First off, a quick report of NYC sniffage. While I sniffed scads of perfumes on my trip to NYC, and even fell in love with some of them (Guerlain's Sous le Vent, Miller Harris's Jasmine Vert), I brought home NONE of them. Mainly that's because there are few bottles of perfume I would spend $200 on, and a subtle jasmine and hay affair like Jasmin Vert certainly does not fall into that category. Why can't companies start selling smaller bottles???!!! And Sous le Vent was gorgeous but surprisingly short-lived on my skin, so that was out. I think the most I've spent on one bottle of perfume was either a new .5 oz. of Cuir de Russie parfum or a fleabayed 2 oz. bottle of vintage L'Heure Bleue. I'll let you know when I find a non-extrait perfume that is FBW at $200. It might just be one of the new bottles of Bois des Iles edt, but I'm trying to hold off on that until I'm looking for a Christmas present for myself. Oh, and re-focusing on my sniffage: I also liked Muschio d'Oro and Calycanthus from Santa Maria Novella, but like all their perfumes, these two turned into powdery indistinct meh after a half an hour. Another favorite was L'Artisan's L'Été en Douce. And I tried the new Mitsouko edt formulation (I haunted the Guerlain counter at Bergdorf's shamelessly) and actually really liked it. I choke on the Mitsouko edp, and the current parfum even leaves me cold, so this was a breakthrough.
But in any case, I will celebrate my unlikely forbearance by reviewing two cheapo aldehydes this lazy Sunday afternoon; they are my favorites for the office and the interminable Austin summers. Well, not cheapo quality, mind you, but you can get both of these old-fashioned beauties at various perfume discounters for next to nothing. I highly recommend both if you like aldehydes.
Balenciaga's Le Dix (1947) is a lovely violet powder fragrance at first, but it has a tinge of citrusy bergamot and lemon that keeps it from turning into the saccharine violet of Guerlain's Les Meteorites. If you, like I, can't stand strong citruses, don't worry. Everything is so well-blended that you there is no sharp eau-de-fruit-peel. The notes as listed on Osmoz also include coriander, which I can only detect as adding some musky-green complexity to the top notes. As the fragrance dries down the powder dissipates and the violet gets deeper, given structure with sandalwood smudged with perhaps a bit of vetiver.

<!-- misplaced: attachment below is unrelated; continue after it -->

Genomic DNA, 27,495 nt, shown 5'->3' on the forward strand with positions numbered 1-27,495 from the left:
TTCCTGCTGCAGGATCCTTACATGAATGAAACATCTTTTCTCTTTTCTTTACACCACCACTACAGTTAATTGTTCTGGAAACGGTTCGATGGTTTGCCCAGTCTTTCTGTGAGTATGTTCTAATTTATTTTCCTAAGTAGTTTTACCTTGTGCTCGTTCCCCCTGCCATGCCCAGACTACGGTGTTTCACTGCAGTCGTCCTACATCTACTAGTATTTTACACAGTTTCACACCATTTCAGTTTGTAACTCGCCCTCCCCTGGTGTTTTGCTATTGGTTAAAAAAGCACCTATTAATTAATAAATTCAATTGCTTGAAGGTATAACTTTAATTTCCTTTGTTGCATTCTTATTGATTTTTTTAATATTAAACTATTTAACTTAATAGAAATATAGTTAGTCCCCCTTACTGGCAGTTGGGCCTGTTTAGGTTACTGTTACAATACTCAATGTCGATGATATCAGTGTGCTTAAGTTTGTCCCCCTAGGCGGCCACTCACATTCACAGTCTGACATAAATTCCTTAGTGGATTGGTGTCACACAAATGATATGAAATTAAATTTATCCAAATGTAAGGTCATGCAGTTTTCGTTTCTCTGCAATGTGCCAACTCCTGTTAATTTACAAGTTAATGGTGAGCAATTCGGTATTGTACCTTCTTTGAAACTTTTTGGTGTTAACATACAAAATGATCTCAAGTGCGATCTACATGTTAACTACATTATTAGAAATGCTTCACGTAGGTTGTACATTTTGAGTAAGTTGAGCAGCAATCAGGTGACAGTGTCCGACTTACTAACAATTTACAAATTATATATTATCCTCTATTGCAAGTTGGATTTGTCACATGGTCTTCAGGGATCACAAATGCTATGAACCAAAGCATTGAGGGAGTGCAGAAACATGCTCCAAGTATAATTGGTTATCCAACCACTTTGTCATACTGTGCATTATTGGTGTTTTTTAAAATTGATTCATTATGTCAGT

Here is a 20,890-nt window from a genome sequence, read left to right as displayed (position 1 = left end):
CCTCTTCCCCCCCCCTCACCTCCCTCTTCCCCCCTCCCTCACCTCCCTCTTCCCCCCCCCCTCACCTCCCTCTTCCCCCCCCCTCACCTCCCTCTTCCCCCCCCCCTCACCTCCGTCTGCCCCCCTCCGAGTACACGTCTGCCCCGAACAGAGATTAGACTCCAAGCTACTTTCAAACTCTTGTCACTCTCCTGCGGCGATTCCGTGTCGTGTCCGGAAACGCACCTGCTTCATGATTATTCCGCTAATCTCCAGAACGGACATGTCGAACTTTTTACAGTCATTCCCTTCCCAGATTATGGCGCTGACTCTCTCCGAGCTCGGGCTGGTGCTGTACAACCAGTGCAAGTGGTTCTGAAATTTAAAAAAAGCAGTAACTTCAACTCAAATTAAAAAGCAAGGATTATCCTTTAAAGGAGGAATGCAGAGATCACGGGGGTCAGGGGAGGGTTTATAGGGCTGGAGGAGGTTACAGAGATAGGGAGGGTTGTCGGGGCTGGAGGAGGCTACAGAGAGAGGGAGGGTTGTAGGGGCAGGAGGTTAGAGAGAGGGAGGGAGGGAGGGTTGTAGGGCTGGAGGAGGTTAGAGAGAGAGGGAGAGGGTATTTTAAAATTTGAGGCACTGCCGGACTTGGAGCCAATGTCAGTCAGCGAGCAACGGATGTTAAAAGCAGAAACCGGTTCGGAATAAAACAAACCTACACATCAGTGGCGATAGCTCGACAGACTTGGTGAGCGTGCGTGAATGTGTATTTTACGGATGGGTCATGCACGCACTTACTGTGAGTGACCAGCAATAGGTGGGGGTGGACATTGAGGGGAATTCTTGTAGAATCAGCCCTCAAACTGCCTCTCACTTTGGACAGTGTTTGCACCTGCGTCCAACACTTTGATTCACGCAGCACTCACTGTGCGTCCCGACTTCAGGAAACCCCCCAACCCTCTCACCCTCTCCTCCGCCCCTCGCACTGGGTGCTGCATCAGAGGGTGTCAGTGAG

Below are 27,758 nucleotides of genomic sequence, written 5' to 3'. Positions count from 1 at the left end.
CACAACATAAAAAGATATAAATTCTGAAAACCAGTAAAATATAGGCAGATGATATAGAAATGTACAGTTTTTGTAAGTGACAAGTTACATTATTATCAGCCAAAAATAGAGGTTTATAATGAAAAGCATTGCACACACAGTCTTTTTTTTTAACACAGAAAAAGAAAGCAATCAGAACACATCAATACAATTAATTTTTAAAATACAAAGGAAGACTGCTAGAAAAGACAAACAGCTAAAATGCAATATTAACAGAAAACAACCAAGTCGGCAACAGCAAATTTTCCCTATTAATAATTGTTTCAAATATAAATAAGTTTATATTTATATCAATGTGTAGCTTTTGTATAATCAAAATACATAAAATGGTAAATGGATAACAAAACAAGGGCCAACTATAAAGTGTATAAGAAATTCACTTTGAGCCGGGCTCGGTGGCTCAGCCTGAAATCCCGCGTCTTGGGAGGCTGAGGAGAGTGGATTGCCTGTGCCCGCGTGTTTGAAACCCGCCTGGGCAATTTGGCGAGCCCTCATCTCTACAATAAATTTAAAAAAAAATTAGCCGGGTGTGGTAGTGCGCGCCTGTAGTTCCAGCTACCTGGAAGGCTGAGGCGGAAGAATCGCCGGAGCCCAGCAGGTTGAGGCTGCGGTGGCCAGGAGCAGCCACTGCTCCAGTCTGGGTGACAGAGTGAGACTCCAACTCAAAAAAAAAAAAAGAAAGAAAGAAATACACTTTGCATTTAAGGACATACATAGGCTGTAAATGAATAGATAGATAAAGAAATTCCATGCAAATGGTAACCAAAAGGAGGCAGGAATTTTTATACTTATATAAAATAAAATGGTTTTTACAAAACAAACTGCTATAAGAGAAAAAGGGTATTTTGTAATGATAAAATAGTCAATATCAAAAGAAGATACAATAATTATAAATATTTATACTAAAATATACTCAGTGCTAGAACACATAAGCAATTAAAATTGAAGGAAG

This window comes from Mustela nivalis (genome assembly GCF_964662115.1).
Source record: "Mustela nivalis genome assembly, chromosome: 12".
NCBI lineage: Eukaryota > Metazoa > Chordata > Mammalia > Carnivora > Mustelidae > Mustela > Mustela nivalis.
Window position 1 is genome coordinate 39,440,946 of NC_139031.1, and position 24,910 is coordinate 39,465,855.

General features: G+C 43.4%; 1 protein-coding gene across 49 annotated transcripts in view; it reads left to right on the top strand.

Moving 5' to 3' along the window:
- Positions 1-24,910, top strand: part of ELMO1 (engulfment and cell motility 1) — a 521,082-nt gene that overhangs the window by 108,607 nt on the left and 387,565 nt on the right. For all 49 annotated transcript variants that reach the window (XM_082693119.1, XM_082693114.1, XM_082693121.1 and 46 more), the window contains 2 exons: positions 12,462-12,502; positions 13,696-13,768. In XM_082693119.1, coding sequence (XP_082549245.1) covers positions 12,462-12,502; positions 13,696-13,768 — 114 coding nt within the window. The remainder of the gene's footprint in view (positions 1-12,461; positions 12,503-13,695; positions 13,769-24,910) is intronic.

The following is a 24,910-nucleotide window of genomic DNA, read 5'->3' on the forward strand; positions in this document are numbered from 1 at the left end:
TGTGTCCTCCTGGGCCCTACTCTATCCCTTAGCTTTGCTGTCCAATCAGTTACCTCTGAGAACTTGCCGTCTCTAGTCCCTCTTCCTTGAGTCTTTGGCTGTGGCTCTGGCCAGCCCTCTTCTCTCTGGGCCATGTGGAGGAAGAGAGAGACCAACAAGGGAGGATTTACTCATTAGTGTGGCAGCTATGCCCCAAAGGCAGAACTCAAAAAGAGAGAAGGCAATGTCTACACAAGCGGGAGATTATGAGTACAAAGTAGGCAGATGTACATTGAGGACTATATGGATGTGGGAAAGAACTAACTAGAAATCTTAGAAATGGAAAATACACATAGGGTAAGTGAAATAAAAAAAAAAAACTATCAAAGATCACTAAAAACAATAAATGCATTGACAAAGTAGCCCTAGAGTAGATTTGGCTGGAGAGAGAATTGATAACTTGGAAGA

If you'd like to read more, see this great review of Le Dix by Angela at NowSmellThis.
Je Reviens Couture (2004) is a recent eau de parfum version of Worth's oldie-but-goodie Je Reviens. Now, I haven't smelled the old Je Reviens in any form but the bath oil, but I can tell you from that experience that it is uh-maaay-zing. From what I've read, the more recent Je Reviens that you could find in drugstores is dreck, but I haven't sniffed it. However, the Couture edp version is strikingly similar to the old Je Reviens, if a smidge dryer and paler due to those missing nitro musks that Luca Turin mentions in Perfumes: The Guide. So what's so great about the old Je Reviens and the new Je Reviens Couture, and what ties them together so recognizably? For me, it's the absolutely addictive, smoky, ashy overtone to the flowers. I don't really know for sure, but I believe this effect is created by a type of aldehyde that to some smells like nail polish remover. But to me, it is an almost pyrocaustic scent, like getting a teensy whiff of petroleum fumes mixed with your Chanel No. 5. It's not at all ashy like cigarettes or ashtrays; on the contrary, it has a metallic shimmer like a sparkler lighting up the fragrance's cool floral bouquet heart.
With all this talk of ashes and petroleum, you wouldn't think this is an office perfume at all, but really this is a ladylike scent with unusual aldehydes, I think. What little sillage there is registers as a bit on the metallic-vetiver-floral side, not freakish or fumey. It's only when you huff your skin directly while sitting at your computer in an office cubicle that you realize it's a cyborg impersonating one of the Upper West Side's ladies who lunch. It's my subversive office scent.